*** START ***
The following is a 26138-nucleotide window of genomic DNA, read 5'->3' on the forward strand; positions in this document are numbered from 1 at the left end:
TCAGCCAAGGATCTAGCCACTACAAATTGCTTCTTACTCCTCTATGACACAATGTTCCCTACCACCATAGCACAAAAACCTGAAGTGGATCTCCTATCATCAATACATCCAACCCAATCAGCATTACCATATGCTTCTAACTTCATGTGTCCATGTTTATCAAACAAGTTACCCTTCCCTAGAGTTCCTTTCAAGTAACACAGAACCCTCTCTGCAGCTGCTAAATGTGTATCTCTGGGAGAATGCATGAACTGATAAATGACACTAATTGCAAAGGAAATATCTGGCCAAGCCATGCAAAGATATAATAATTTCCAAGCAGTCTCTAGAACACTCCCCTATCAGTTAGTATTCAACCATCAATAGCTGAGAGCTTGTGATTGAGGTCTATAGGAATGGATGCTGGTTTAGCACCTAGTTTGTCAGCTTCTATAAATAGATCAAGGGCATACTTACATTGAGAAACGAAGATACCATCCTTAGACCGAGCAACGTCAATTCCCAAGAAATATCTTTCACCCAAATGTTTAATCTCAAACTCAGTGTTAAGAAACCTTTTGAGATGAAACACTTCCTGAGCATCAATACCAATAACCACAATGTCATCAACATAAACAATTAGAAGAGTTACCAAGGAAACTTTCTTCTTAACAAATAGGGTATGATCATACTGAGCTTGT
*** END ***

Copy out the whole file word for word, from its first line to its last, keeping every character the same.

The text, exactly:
The following is a 26138-nucleotide window of genomic DNA, read 5'->3' on the forward strand; positions in this document are numbered from 1 at the left end:
TCAGCCAAGGATCTAGCCACTACAAATTGCTTCTTACTCCTCTATGACACAATGTTCCCTACCACCATAGCACAAAAACCTGAAGTGGATCTCCTATCATCAATACATCCAACCCAATCAGCATTACCATATGCTTCTAACTTCATGTGTCCATGTTTATCAAACAAGTTACCCTTCCCTAGAGTTCCTTTCAAGTAACACAGAACCCTCTCTGCAGCTGCTAAATGTGTATCTCTGGGAGAATGCATGAACTGATAAATGACACTAATTGCAAAGGAAATATCTGGCCAAGCCATGCAAAGATATAATAATTTCCAAGCAGTCTCTAGAACACTCCCCTATCAGTTAGTATTCAACCATCAATAGCTGAGAGCTTGTGATTGAGGTCTATAGGAATGGATGCTGGTTTAGCACCTAGTTTGTCAGCTTCTATAAATAGATCAAGGGCATACTTACATTGAGAAACGAAGATACCATCCTTAGACCGAGCAACGTCAATTCCCAAGAAATATCTTTCACCCAAATGTTTAATCTCAAACTCAGTGTTAAGAAACCTTTTGAGATGAAACACTTCCTGAGCATCAATACCAATAACCACAATGTCATCAACATAAACAATTAGAAGAGTTACCAAGGAAACTTTCTTCTTAACAAATAGGGTATGATCATACTGAGCTTGT